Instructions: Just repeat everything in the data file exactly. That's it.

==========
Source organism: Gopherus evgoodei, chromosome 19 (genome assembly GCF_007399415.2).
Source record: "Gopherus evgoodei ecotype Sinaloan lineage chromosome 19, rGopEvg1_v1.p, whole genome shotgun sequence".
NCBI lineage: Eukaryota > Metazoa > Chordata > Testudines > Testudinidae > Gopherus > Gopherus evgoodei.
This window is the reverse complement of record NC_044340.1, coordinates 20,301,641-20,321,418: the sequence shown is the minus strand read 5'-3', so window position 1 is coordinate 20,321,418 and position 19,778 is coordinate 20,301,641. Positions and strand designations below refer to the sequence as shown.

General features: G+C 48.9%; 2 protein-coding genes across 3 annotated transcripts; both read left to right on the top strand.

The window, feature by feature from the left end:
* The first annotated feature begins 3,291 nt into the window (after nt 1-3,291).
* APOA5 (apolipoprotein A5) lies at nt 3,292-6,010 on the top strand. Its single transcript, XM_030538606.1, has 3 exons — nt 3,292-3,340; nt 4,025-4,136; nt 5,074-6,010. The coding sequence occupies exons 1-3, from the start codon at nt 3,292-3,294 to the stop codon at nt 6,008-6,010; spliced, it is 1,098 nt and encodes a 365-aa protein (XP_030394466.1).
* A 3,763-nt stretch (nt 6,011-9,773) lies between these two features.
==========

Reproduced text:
Source organism: Gopherus evgoodei, chromosome 19 (genome assembly GCF_007399415.2).
Source record: "Gopherus evgoodei ecotype Sinaloan lineage chromosome 19, rGopEvg1_v1.p, whole genome shotgun sequence".
NCBI lineage: Eukaryota > Metazoa > Chordata > Testudines > Testudinidae > Gopherus > Gopherus evgoodei.
This window is the reverse complement of record NC_044340.1, coordinates 20,301,641-20,321,418: the sequence shown is the minus strand read 5'-3', so window position 1 is coordinate 20,321,418 and position 19,778 is coordinate 20,301,641. Positions and strand designations below refer to the sequence as shown.

General features: G+C 48.9%; 2 protein-coding genes across 3 annotated transcripts; both read left to right on the top strand.

The window, feature by feature from the left end:
* The first annotated feature begins 3,291 nt into the window (after nt 1-3,291).
* APOA5 (apolipoprotein A5) lies at nt 3,292-6,010 on the top strand. Its single transcript, XM_030538606.1, has 3 exons — nt 3,292-3,340; nt 4,025-4,136; nt 5,074-6,010. The coding sequence occupies exons 1-3, from the start codon at nt 3,292-3,294 to the stop codon at nt 6,008-6,010; spliced, it is 1,098 nt and encodes a 365-aa protein (XP_030394466.1).
* A 3,763-nt stretch (nt 6,011-9,773) lies between these two features.